CONNIE MACK, SON OF the former senator and the Republican congressman-elect from Florida's 14th district, has much in common with President Bush. Like Bush, Mack, comes from a family with a political tradition. And, again like Bush, Mack has a name and family connections that helped him surmount a reckless youth.
Mack is even given to quoting Bush, as Josephine Hearn pointed out in a recent profile in The Hill. The 37-year-old politician retreats from such subjects as his two road-rage incidents involving police, the series of much-publicized barroom brawls, including one involving former Atlanta Braves outfielder Ron Gant, and the seven years it took him to finish a degree at the University of Florida, by paraphrasing Bush: "When I was young and foolish, I was young and foolish."
Mack does appear to have grown up. When I meet him at a restaurant in Capitol Hill, he is all polish and professionalism. His priorities now, he says, are his family and his new job. No fisticuffs for him these days; he says he spends his discretionary time changing his kids' diapers.
Mack first entered office in 2000 when he won a seat in Florida's legislature representing Fort Lauderdale. In the statehouse, he became the deputy majority leader for the Republicans and formed the Freedom Caucus to push for lower spending and lower taxes. Florida doesn't have a state income tax, but Mack says "any time the government puts its hands in your wallet, whether it be for a fee, a surcharge, a licensing registration, it's a tax." One of his proudest accomplishments as a state legislator was pushing through tort reform that limits what trial lawyers can take from jury awards.
Mack resigned his seat last year, and moved to Fort Myers in Lee County to run for Porter Goss's open seat. The primary was nasty. His three opponents accused him of being a lightweight, a carpetbagger, and of trading on his father's name. Mack responded to the carpetbagger charge by pointing out that he was the only candidate in the race who was born and raised in the 14th District.
He also had to contend with a hostile press. The Sarasota Herald-Tribune endorsed an opponent, writing, "Even though, as the Palm Beach Post put it, 'Running against a Connie Mack in Lee County is like running against a Kennedy in Boston.' . . . Frankly, without his father's name and a campaign organization bought with money donated by his father's supporters, we doubt Mack would be a serious contender."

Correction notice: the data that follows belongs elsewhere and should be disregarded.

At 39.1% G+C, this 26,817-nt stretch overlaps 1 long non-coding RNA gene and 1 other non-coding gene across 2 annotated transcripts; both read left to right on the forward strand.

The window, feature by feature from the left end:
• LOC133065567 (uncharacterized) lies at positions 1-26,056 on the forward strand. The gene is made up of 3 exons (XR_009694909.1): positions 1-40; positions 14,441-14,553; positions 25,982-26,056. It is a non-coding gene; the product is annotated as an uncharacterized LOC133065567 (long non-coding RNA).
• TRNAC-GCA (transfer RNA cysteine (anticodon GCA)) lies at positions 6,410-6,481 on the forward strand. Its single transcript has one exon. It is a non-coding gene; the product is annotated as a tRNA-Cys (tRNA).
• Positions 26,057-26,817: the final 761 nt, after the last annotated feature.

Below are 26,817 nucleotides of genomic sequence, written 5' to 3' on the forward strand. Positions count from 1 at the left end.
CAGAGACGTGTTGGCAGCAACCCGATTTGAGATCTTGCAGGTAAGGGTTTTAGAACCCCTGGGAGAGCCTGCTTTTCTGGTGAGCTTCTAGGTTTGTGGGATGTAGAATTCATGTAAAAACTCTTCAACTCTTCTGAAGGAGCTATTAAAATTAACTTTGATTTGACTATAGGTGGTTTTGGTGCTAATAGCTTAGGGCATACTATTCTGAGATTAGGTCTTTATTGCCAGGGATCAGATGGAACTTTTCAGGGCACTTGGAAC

Mack says that when his father first ran for Congress in 1981, the older Mack was accused of trading on the name of his great-grandfather, baseball Hall of Famer and former owner of the Philadelphia Athletics Cornelius McGillicuddy, the original Connie Mack. (The onetime player's name was abbreviated, the story goes, to fit on scoreboards. Both his grandson and his great-grandson continue to use the nickname, however, while their legal names remain Cornelius McGillicuddy.) "People wondered if my father was an empty suit," Mack says. "He proved them wrong."
Yet the name helped, as Mack admits, and his family connections also helped. Mack raised $1.4 million for the race, two times as much as his closest challenger, and enough to flood southwest Florida with television ads.
But the incoming congressman insists it was gritty, old-fashioned campaign work that made the difference. "We ran a grassroots campaign. We knocked on doors, went to meet-and-greets, and attended every forum there was during the campaign." He won 36 percent of the vote, edging out his nearest rival by 4 percentage points, thus ensuring his November win in the heavily Republican 14th district.
An Irish-Catholic, Mack opposes abortion and gay marriage, but breaks with the president on federal funding for stem cell research and importing drugs from Canada--a major issue in his district, with the third highest percentage of senior citizens out of all 435 districts.
Mack has met with House leadership to discuss his agenda and is looking to sit on the science, budget, international relations, financial services, and transportation committees, where he hopes to do something about traffic congestion on I-75.
He has also met the president, with the rest of the freshman class during orientation week. "He's funny, gracious, and determined," Mack says. "He has plans for real reform." But the two men had crossed paths before, when the president was campaigning in Florida. Addressing a rally in Fort Myers, Bush drew his own comparison with the young pol. "I am proud that [Connie Mack] is running for Congress. There's nothing wrong with a son following in a father's footsteps."
Rachel DiCarlo is an editorial assistant at The Weekly Standard.